Understanding Air Temperature

The temperature of air surrounding us has a dramatic effect on how we experience a space and what we do/think while we’re in it.  The highlights of neuroscience research on our “best temperatures,” how design can influence how warm/cold we think a space is, and why ambient temperature matters at all are reviewed here.

Changing Neighborhood Temperatures (03-28-22)

Research indicates that urban design is affecting neighborhood temperatures.  A study conducted in Australia by Rouhollahi, Boland, and others determined that “New housing subdivisions, smaller yards and a dependence on air conditioning have resulted in a 30 per cent decline in Australian residential trees in the past decade, leading to hotter neighbourhoods and increased energy costs.”

Beware of High Temperature Walks (03-14-22)

Asano and colleagues learned that walking in hot outdoor environments can harm subsequent cognitive performance indoors;  this finding supports creating more temperature controlled indoor walking areas in office complexes and similar locations.  The research team reports that “In the experiments [conducted], a total of 96 participants took a mathematical addition test in an air-conditioned room before and after walking in an actual outdoor environment.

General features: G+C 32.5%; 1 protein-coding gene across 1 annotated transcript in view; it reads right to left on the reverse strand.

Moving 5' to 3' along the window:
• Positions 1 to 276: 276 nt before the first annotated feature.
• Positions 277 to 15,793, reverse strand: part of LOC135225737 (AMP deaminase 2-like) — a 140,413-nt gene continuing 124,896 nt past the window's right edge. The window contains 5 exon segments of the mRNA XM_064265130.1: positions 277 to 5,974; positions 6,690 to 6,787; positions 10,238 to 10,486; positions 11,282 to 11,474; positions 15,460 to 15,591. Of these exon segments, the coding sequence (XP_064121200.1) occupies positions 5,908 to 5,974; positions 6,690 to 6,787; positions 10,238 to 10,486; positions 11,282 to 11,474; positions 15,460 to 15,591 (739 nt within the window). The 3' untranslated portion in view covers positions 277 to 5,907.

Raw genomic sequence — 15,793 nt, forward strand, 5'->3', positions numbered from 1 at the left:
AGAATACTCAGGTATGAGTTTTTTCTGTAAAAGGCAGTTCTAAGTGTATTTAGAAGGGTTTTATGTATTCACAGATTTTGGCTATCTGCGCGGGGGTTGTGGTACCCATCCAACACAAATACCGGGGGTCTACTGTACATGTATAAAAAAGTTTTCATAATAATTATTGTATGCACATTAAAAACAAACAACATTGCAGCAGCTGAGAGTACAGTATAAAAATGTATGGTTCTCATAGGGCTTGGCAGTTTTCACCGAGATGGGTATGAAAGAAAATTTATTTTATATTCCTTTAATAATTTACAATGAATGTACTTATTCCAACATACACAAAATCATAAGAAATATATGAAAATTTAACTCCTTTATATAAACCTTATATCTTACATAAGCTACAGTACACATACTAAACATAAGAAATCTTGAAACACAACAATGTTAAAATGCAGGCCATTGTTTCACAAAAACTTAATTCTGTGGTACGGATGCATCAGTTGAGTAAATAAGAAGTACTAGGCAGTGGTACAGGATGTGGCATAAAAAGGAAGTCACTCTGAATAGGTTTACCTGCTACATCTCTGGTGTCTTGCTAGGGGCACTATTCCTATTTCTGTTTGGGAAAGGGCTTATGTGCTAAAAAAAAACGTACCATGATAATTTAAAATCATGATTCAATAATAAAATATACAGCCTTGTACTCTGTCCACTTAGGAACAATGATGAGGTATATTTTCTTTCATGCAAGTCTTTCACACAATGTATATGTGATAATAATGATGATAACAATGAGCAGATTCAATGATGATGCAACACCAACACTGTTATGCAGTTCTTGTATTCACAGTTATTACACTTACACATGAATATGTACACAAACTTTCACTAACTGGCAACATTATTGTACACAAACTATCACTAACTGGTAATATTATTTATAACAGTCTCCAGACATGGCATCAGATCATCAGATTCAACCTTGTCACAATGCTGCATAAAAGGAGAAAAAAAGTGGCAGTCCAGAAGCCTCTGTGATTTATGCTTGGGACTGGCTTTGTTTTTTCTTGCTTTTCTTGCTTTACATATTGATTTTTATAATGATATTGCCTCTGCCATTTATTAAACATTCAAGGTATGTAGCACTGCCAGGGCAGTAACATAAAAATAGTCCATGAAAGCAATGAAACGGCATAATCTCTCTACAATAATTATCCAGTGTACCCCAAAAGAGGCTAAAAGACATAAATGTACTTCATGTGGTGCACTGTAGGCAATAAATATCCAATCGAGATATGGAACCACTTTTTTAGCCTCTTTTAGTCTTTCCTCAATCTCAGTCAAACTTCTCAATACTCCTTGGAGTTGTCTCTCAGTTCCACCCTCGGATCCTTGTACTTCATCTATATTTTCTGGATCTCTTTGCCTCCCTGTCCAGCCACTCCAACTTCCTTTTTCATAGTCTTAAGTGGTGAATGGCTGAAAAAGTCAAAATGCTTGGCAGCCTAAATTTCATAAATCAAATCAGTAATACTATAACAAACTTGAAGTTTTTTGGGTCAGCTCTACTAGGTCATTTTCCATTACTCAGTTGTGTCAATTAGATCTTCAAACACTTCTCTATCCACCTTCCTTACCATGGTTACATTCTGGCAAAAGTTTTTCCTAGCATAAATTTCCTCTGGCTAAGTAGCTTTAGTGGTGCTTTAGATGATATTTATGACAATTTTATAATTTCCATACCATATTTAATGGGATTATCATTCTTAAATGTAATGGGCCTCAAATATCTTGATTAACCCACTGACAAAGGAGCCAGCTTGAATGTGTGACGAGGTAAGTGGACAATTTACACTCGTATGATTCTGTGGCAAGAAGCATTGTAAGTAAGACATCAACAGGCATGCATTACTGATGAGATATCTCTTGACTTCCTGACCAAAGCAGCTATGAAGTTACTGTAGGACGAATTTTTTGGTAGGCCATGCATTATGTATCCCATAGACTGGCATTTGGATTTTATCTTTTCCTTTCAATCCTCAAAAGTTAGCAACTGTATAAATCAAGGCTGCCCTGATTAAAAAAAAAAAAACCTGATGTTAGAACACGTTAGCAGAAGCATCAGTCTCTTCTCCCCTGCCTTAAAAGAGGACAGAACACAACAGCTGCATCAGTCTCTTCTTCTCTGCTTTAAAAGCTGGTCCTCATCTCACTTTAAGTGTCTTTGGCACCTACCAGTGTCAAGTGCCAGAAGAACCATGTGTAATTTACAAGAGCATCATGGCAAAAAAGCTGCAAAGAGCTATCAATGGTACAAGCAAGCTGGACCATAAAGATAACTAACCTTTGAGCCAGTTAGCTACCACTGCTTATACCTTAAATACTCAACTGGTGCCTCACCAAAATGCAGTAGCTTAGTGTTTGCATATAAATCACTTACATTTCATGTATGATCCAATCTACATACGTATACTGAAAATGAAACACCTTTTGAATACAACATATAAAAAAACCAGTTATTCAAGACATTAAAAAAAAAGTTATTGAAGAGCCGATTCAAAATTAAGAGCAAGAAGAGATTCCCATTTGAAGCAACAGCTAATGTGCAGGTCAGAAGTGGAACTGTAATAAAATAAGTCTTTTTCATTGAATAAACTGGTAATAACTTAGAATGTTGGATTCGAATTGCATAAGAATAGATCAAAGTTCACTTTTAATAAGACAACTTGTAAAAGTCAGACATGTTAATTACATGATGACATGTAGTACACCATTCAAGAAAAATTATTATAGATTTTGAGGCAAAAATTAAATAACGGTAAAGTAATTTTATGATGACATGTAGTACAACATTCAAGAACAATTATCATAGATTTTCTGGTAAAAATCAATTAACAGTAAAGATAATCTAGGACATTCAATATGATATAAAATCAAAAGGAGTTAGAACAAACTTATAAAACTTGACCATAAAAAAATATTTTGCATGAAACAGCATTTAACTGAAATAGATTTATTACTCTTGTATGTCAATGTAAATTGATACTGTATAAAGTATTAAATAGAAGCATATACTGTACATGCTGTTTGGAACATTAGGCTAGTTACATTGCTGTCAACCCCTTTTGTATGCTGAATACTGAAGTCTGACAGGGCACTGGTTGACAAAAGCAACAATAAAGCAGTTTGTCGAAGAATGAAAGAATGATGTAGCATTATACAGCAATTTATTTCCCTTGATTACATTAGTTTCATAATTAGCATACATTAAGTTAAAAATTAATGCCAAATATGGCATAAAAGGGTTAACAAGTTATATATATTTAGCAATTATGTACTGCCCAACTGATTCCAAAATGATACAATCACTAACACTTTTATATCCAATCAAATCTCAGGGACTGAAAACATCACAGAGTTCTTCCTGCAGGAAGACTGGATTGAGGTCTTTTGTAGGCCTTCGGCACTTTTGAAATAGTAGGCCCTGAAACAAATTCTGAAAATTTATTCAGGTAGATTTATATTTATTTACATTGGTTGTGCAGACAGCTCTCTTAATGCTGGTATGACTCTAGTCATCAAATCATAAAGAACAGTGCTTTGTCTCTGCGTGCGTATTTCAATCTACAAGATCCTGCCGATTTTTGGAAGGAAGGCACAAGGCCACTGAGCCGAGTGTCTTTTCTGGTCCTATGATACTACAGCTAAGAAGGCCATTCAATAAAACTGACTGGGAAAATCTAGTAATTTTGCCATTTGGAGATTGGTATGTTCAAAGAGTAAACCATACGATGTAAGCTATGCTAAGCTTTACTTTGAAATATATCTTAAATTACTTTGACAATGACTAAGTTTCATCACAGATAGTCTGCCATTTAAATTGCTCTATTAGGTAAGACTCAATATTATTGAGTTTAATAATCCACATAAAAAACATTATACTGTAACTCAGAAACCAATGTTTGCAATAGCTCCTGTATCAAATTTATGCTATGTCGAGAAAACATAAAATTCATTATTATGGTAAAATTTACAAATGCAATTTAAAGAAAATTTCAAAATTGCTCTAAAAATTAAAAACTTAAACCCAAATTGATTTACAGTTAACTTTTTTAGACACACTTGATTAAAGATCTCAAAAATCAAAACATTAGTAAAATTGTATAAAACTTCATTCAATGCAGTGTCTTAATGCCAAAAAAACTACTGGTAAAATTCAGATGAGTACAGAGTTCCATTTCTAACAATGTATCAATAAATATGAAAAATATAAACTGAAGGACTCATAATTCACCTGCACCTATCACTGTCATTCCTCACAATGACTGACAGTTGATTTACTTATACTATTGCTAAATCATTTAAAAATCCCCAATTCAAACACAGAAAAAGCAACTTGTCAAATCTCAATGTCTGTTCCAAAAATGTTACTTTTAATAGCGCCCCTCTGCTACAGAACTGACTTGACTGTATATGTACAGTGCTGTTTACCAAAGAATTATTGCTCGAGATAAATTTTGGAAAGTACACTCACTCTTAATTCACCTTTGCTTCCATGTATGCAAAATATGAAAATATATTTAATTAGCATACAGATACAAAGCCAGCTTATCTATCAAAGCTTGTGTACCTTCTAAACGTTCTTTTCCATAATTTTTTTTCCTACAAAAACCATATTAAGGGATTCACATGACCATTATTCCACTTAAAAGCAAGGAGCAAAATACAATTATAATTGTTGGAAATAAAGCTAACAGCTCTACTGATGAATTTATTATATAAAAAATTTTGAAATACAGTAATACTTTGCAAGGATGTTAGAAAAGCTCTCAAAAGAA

Comfortable City Temperatures (12-30-21)

Speak and Salbitano evaluated comfort in a range of different urban places.  They report that The present study is based on a campaign of meteorological measurements in a large number of sites using a mobile data collection system to allow a human-centred approach. . . . In the case study of Florence, local physical characteristics of the sites; Sky View Factor (SVF), tree shade, ground surface cover, and canyon effect, can moderate human exposure to potentially uncomfortable thermal conditions during a typical Mediterranean summer.


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